Commentary on the Wisconsin Supreme Court’s Recent Act 10 Decision

Janesville Gazette:

Is it good policy? Perhaps Act 10 was an overreach with its union-busting provisions, but it addressed a fiscal need in Wisconsin and the school districts and municipalities that receive state aid.

Public employee benefits had become overly generous and burdensome on employers, and Act 10 addressed that by requiring employees to contribute their fair shares. The result has saved the state and local governments millions of dollars. Those savings have helped those local governments address state aid cuts and ongoing budget challenges.

Now that the legal questions surrounding Act 10 are resolved, let’s move forward with a clear understanding that the law is here to stay and that public employers and employees still must work together to ensure that quality workers continue to provide quality services.

Sly Podcasts – Madison Teachers, Inc. Executive Director John Matthews.

Alan Borsuk:

With freedom comes responsibility.

This is one of the important lessons most parents hope their children learn, especially teenagers. OK, you got a driver’s license. You’re hot about all the things you can do. But there are an awful lot of things you shouldn’t do, and won’t do if you’re smart.

So what will teens learn from school leaders all across Wisconsin in the next few years? I’m hoping they’ll learn that with freedom comes responsibility, and I’m even somewhat optimistic that, overall, they will. That won’t be universally true. There are always the kids who just can’t resist flooring it when the light turns green.

But in most school districts, the freedom school boards and administrators were given in 2011, when Gov. Scott Walker and Republicans in the legislative majorities won the battle of Act 10, has been used with restraint and good judgment. A lot of superintendents and principals, and even teachers, are seeing pluses to life without the many provisions of union contracts.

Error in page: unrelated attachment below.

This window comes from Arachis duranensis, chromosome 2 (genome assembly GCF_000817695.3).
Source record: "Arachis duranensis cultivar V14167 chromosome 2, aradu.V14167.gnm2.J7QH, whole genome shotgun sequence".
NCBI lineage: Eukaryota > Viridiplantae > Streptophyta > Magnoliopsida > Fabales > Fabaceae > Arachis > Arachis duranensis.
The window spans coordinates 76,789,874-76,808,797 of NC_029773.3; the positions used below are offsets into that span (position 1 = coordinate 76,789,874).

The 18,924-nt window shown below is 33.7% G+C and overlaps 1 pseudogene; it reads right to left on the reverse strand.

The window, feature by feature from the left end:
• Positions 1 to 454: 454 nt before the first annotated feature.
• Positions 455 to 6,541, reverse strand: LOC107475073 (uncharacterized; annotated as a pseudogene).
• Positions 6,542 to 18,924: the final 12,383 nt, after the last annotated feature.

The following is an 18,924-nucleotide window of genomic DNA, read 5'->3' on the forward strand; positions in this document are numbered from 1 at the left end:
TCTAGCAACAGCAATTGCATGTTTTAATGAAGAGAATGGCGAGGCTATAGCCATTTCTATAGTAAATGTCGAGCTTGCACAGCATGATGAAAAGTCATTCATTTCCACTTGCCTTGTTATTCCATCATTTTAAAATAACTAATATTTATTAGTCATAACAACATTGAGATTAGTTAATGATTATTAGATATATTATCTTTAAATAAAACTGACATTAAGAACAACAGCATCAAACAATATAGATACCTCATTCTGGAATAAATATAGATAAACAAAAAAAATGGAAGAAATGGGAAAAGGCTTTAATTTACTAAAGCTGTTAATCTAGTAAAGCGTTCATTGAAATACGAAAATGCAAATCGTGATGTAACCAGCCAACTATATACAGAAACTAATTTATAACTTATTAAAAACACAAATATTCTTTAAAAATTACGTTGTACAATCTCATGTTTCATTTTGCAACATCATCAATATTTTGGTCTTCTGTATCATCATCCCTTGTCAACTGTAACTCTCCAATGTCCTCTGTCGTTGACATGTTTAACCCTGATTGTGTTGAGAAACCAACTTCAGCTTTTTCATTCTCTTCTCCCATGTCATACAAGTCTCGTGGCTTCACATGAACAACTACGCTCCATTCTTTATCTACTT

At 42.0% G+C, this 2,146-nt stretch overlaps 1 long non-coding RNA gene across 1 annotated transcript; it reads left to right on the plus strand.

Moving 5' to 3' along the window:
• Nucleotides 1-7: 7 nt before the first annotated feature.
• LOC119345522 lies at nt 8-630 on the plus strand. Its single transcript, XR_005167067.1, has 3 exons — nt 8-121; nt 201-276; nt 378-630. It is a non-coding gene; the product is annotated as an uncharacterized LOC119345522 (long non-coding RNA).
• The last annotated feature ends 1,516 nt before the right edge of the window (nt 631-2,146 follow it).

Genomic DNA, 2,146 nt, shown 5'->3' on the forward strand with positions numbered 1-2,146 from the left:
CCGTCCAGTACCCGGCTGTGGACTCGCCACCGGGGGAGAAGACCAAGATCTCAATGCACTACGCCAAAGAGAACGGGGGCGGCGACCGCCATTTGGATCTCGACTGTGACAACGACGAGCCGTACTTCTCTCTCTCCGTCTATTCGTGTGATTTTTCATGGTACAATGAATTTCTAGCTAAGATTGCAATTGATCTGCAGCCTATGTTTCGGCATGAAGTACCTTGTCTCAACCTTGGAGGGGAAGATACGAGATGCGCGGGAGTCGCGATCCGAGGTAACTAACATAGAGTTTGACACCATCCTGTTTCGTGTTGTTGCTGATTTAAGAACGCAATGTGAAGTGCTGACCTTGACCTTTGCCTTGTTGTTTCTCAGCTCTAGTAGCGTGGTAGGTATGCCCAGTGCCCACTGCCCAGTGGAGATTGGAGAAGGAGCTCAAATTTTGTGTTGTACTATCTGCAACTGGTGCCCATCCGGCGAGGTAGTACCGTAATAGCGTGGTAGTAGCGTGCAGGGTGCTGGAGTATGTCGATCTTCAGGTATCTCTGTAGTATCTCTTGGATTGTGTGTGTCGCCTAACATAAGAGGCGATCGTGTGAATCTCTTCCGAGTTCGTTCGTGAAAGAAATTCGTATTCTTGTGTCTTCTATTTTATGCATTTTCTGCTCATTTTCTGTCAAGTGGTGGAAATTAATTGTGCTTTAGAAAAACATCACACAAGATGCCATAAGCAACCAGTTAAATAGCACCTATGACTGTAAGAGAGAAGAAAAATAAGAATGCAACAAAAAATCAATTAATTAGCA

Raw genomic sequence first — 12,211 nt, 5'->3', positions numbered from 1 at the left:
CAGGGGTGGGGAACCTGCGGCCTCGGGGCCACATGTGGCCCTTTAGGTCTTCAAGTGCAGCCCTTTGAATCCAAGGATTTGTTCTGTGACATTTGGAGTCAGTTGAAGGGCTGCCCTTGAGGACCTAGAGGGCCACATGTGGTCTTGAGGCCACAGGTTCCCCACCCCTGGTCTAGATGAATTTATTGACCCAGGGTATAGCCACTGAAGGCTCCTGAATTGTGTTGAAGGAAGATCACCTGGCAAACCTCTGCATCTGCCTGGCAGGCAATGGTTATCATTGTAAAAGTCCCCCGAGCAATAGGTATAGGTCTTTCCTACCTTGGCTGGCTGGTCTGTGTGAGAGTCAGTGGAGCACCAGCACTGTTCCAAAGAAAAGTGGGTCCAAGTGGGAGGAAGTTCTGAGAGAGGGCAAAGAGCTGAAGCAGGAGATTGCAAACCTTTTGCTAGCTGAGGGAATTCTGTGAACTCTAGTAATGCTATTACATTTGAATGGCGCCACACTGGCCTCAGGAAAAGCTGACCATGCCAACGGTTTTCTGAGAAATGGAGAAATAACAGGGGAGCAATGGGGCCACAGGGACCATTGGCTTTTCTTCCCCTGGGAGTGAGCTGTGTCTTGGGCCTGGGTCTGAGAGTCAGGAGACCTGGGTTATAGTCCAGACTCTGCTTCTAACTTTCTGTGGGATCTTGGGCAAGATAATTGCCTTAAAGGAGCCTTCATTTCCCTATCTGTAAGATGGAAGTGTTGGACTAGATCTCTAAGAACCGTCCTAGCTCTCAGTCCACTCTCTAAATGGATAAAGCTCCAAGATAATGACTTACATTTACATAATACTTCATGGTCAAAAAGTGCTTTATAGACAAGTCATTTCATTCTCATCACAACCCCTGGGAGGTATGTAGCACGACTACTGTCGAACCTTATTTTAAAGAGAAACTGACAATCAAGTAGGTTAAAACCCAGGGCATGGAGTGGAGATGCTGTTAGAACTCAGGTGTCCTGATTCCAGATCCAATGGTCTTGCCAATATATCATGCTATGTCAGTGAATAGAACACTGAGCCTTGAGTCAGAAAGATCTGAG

I don’t want to overstate that — there are also a large number of teachers still feeling wounded from the hostility toward educators that was amped up by the polarizing events of 2011. Many teachers are anxious about how the greater freedoms their bosses now have to judge, punish and reward will be used. There also remain serious reasons to worry about who is leaving teaching and whether the best possible newcomers are being attracted to classrooms.

David Blaska:

More mystifying is why The Capital Times would do a story focusing solely and entirely on that minority dissent. (“Act 10 is ‘textbook’ example of unconstitutionality.”) Can’t expose its tender readers to the majority opinion, apparently.

Local government here in the Emerald City has done its best to evade the law, extending union contracts into 2016. County Exec Joe Parisi likes to say the union has saved the county money. At the very least, AFSME costs its members dues. There is nothing to prevent county managers from working cooperatively with employees to determine best practices. That is Management 101.

Ditto the teachers union, plaintiff in the just-decided Supreme Court case. The teachers union — as we argued in “Hold your meetings where there is beer” — runs the County Board. Now Mary Burke’s complicity with succoring MTI — she’s got their endorsement — becomes the lead issue in the governor’s race.

If you are a Madison public school teacher who doesn’t want to make fair share payments, let me know. We’ll bring suit. Post a private message on Facebook.

Much more on Act 10, here.